The Basement deserves recognition simply because, besides the quirky vibe, it has an excellent sound stage. A variety of EDM culture was represented with bass, jam, dubstep, TRAP, glitch, hip-hop, live-electronics, and jam. The all-around atmosphere of The Basement is progressive.
“At least one more hour!” one fan yells in response to the ending show. The newly formed circle of friends appear sincerely saddened to leave.
Click here to learn about some of exciting cultural activities to do and places to visit in Grant Park.
It’s Friday in Atlanta, and you’re sick of dinner and a movie. Take a walk down Edgewood and you’ll see a sign for “Sister Louisa’s Church of the Living Room and Ping Pong Emporium.”
Known to savvy, ATL locals as “Church”, this bar is known for its quirky features like church organ karaoke.
“Church” was spontaneously founded in 2010 by a former divinity student named Grant Henry. (His alter ego is “Sister Louisa”, a fallen nun turned folk artist)
His bar became so successful, it’s open on almost every holiday. So if you have been searching for a hiding place during Christmas/Thanksgiving/50th birthday parties, now you know about Church.
I mean, if it’s good enough for Jessica Alba, it should be good enough for you.
Artwork, religion, and booze, y’all.No,this is not the service entry way.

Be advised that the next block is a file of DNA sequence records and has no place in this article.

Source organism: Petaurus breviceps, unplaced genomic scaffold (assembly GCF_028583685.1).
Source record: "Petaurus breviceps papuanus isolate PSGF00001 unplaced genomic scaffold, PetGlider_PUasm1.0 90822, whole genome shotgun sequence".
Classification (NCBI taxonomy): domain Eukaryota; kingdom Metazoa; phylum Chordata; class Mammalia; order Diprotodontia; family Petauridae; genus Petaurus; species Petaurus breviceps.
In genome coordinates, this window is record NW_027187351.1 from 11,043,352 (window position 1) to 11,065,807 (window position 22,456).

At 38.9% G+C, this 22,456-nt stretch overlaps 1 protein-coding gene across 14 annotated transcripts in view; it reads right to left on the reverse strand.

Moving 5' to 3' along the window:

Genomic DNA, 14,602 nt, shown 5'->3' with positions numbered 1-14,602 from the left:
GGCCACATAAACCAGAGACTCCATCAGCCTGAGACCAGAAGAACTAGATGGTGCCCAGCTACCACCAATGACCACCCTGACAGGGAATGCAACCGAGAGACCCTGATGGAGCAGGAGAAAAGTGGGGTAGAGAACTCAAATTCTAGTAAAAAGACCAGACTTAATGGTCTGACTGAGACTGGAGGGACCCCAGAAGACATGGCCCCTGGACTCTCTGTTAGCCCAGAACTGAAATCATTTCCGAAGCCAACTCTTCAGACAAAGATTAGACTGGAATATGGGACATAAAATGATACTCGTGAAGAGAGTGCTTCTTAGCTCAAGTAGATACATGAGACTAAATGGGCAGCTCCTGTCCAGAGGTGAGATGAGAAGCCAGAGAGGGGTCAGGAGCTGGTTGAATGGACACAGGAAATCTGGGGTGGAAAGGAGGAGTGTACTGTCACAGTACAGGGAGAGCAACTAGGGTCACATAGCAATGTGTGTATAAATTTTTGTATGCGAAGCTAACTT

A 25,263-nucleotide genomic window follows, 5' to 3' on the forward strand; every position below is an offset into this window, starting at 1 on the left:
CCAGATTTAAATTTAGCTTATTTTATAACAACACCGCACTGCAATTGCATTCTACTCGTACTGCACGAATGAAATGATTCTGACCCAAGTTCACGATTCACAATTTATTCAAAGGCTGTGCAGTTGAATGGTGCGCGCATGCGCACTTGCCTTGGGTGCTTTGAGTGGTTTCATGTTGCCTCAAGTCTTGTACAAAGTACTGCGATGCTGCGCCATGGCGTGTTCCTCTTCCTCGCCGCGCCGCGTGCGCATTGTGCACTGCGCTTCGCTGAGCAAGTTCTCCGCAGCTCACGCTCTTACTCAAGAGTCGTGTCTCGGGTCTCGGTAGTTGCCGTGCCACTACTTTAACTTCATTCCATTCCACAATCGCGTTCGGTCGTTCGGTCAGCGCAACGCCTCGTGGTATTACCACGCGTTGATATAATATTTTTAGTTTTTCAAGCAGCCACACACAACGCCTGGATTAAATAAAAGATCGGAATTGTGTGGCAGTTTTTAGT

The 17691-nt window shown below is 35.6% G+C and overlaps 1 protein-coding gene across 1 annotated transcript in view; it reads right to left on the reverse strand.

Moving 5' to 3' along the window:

Have a hankering for harmonicas?
How about doing a little this?
And listening to this? …….It will sound a little better after you’ve had a few
Don’t let the title fool you. There is next to nothing holy about this place
Not your cup of tea? Well, have a nice day, they aren’t changing for anyone.
So if you find Sunday services lackluster, try Jesus with a side of whiskey!
Looking for a place to spend a sunny day? Want to destress from a long day studying? Not far from Emory’s campus are dozens of green spaces, great for a spontaneous picnic or walk. Here are some of the best places to visit in Decatur and Druid Hills if Lullwater Park isn’t for you.
Cabbagetown was most likely not named to be a hometown for the Cabbage Patch Kids, but many of the houses in the Atlanta community look like they were designed for dolls of that stature and whimsy. With eccentric colors, lights and lawn decorations, the properties in Cabbagetown represent the anti-McMansion and give the neighborhood a distinctive artistic flair.